With all the blog posts and material online that wax eloquent on the benefits of social media for every type of business, there is no lack of proof that it works. But sometimes, we need to examine the question more than the answer and I don’t believe social media alone is the answer to everything.
Recently, I had the opportunity to delve into this question a little more deeply after I met with a prospective client who runs a hair loss restoration clinic for women. This client had been grappling with the question of starting a Facebook page for a while and said she’d gone over her head reading books, listening to webinars and other tutorials on using Facebook and was still trying to figure out if it would work for her business. Hair loss being a very personal (and often traumatic) experience, especially for women, her clients preferred to keep their treatments private. In many cases, even the spouses of the women did not know that they were undergoing treatment. Since most current and prospective clients would not want to make their interest or association with her public, her question was if a Facebook page made sense for her business?
I’m sure there are other similar businesses, especially in the health care sphere to whom this question applies as well. How do you then decide whether a Facebook page or social media in general, is for you?
Here are five suggestions on how to evaluate this better:
1. Evaluate your goals and target audience: A lot of businesses make the mistake of focusing on the tools instead of the broader strategy. Before thinking about whether Facebook is right for you, it’s better to start at the beginning by evaluating your business goals and target audience more thoroughly. In the case of the hair restoration clinic, the client’s goal was mainly to focus on the local target audience, mainly women in the New York City and Long Island area, and to generate a few new clients every month. The strategy would be to reach out to these women in a way that they felt comfortable with and provide them with enough information to trust the client’s clinic for their treatments through a variety of integrated approaches - a combination of PR, marketing and social media. Once you have the goal and strategy mapped out, selecting the right tool will be easier.
2. Focus on the basics first
Before wading out into the social media world, evaluate the basics.
- Does your website provide the information potential customers may be looking for?
- Is it easy to navigate?
- Does it include keyword-rich copy?
- Does it have a clear call to action?
- Does it have the relevant title tags and meta tags to help clients find you online when they search for you online, besides implementing othe off-page SEO techniques?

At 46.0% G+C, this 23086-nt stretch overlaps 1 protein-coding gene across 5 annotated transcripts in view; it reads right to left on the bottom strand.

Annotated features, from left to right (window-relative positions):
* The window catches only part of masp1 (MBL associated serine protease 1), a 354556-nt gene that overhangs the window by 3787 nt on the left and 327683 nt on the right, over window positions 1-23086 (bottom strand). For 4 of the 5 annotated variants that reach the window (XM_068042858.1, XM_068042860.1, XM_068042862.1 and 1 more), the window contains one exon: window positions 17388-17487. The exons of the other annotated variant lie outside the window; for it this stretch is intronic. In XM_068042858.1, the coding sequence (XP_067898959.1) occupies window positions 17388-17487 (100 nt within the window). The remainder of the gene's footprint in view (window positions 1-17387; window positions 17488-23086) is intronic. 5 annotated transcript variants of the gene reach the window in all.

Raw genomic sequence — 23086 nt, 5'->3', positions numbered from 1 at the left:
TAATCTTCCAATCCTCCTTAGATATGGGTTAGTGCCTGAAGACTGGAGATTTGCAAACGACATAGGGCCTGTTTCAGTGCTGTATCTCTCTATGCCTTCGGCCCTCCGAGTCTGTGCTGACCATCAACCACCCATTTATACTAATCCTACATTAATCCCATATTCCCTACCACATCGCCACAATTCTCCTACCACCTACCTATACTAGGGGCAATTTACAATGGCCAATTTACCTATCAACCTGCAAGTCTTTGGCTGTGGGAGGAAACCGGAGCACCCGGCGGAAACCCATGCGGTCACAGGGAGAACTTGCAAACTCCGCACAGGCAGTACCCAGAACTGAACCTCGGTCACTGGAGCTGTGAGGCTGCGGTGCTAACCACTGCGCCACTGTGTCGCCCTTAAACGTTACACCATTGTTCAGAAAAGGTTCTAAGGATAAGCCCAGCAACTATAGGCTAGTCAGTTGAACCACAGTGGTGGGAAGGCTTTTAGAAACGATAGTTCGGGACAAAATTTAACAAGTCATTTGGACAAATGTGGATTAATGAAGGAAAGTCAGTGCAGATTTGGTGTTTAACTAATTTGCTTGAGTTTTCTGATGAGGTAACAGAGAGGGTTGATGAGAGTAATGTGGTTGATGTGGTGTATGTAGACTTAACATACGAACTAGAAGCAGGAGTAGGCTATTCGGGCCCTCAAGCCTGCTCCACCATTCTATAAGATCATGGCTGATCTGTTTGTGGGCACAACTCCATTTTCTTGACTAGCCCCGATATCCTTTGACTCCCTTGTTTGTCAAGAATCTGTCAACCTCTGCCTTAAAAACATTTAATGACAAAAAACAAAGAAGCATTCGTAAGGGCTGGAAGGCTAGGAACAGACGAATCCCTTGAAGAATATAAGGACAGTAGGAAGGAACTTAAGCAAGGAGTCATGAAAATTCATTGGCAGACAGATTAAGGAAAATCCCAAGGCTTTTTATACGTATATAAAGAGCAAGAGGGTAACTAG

3. Just ask your target audience
When in doubt, ask. If you’re not sure if your audience would like to engage with you publicly on social media sites, the best thing to do would be to ask current clients.
4. Keep track of what your competitors are doing
Every business has different goals and so while it doesn’t make sense to do blindly emulate your competitors, it does make sense to examine whether your competitors are using social media and what level of success they’re achieving, if any, and how you can do better than them.
5. Evaluate all the possible tools and see which one best meets your goals
In the case of the hair restoration clinic, it would make more sense to start with a blog than a Facebook page since prospective customers could read and comment anonymously and still learn more about the clinic and the various treatments available. A blog would also give the client an opportunity to create keyword-rich and informative content that would help potential customers find the clinic when they search online. An e-newsletter may also make more sense since customers could sign up for it on the website and receive and read it privately over email.
Since one of the major reasons businesses use social media is because of its ability to allow us to engage with other people, it is worthwhile to ask if it makes sense to invest in it if it is likely to yield limited engagement. Solo PR pro Kellye Crane wrote a great and somewhat related post recently ‘Does it Make Sense to Blog Even If No One is Reading’ that talked about the indirect benefits of blogging – letting your customers find you through your content, giving them an opportunity to learn about your expertise and driving traffic back to your website.
Back to the original question, while a Facebook page may see limited engagement and interaction, it can still be used as an additional, if not the primary, channel to share blog posts, e-newsletters and other updates. The fact still remains that people spend a lot of time on Facebook (even more than they may admit) and are more likely to read your e-newsletter and blog post even if they may not open your emails.
Do you think social media is for everyone? Does it makes sense to have a Facebook page if actual engagement is likely to be low? Share your thoughts!